Donning Red Hat 9

There is something odd about a book on a Linux distribution. Open source software and Linux are very much children of the internet age and, traditionally, that's where you would go to find up-to-date documentation on both.

Mastering Red Hat Linux 9 by Michael Jang (Sybex, $120)

There is something odd about a book on a Linux distribution. Open source software and Linux are very much children of the internet age and, traditionally, that’s where you would go to find up-to-date documentation on both.

Even without the internet connection, chances are your Linux distribution will come with an extensive collection of Unix-style “man” (manual) and “info” pages that cover the majority of software installed. Furthermore, these are supplemented by many how-tos and other online documents — /usr/share/doc on my Red Hat installation is some 217MB in size.

So do you need a book on top of all that? Maybe not if you have a good amount of experience with Linux, and know where to look for things. If you’re starting out with Linux, it’s not always obvious where to find answers, however. Some of the online help files that you come across can also be cryptic for those not up to speed on the jargon.

Under those circumstances, you could do a lot worse than buying Michael Jang’s Mastering Red Hat Linux 9, which gives you a boost up the learning ladder for one of the popular Linux distributions.

Jang is a certified Linux professional (who apparently has an MCSE as well) and writes with great enthusiasm about Linux. He sees it as the main alternative to Microsoft Windows, a sentiment that’s echoed in many places in the book.

Mastering Red Linux 9 is a hefty tome, weighing in at some 900 pages. It delves into the nooks and crannies of the Linux kernel and userland software, providing a pretty complete reference to both.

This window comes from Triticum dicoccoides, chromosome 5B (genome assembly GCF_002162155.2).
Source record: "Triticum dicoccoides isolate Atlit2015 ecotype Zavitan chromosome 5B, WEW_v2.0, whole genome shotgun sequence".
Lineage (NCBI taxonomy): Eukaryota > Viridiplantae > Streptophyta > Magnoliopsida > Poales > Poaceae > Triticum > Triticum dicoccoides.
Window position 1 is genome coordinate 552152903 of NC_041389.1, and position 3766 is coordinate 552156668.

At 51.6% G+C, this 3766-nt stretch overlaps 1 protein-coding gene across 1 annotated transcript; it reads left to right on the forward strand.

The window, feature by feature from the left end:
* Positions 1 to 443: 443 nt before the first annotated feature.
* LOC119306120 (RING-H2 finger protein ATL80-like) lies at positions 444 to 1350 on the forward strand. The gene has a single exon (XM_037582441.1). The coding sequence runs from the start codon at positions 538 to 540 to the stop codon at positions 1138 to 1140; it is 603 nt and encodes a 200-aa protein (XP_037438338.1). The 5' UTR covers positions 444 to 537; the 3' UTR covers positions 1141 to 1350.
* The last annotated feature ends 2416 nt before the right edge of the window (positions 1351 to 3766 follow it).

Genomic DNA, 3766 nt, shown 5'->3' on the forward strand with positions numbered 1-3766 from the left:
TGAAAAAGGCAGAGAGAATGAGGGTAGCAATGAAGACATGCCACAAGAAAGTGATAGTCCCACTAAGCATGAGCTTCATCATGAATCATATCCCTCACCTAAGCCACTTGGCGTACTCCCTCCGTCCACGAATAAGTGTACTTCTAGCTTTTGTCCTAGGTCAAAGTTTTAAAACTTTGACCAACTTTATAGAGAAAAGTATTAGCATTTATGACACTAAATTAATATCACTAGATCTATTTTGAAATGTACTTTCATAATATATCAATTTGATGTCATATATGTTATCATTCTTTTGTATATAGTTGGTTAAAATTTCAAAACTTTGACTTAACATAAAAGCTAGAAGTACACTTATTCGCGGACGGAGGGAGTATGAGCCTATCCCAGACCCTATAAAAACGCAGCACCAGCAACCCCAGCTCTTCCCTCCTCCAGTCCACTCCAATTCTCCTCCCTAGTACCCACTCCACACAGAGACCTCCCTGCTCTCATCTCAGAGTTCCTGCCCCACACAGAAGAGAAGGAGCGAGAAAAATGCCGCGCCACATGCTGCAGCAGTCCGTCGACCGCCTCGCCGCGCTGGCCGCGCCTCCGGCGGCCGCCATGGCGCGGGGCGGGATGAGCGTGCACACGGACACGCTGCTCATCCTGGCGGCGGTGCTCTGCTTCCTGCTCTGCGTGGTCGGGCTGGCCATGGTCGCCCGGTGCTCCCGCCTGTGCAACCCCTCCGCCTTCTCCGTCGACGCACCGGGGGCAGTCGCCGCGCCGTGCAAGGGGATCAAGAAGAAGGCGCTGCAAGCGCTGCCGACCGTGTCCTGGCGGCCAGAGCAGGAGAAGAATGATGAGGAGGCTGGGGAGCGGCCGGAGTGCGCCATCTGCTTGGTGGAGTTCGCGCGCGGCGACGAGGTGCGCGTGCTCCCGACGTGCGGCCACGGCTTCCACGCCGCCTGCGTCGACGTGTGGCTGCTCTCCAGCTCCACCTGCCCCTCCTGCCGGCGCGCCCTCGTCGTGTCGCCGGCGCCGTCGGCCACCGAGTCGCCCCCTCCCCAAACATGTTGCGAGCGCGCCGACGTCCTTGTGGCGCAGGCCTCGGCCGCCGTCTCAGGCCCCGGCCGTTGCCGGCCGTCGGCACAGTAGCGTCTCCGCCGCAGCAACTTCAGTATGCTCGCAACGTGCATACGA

Using plenty of black-and-white screenshots and a concise writing style, Jang takes the reader through the installation of Red Hat Linux 9 to configuring the operating system as a server and/or desktop.

Some of the software bundled with RHL 9, like the sendmail mail and BIND DNS server, are complex enough to warrant books on their own. Jang manages to provide a good introduction to the function of these and how to get them up and running in a relatively small space, which is no mean feat.

Reinforcing learning through practice makes perfect, and a two-disk copy of RHL 9 accompanies Mastering Red Hat Linux 9; it will need security updates before connecting to the internet, of course.

A minor criticism of the book is that it doesn’t explore in detail some of the optional features of Linux, such as file system alternatives (for example, ReiserFS, XFS and JFS). That said, these are not installed by default, and only really of interest in specialised applications.

Saarinen is an Auckland IT consultant and IDG contributor

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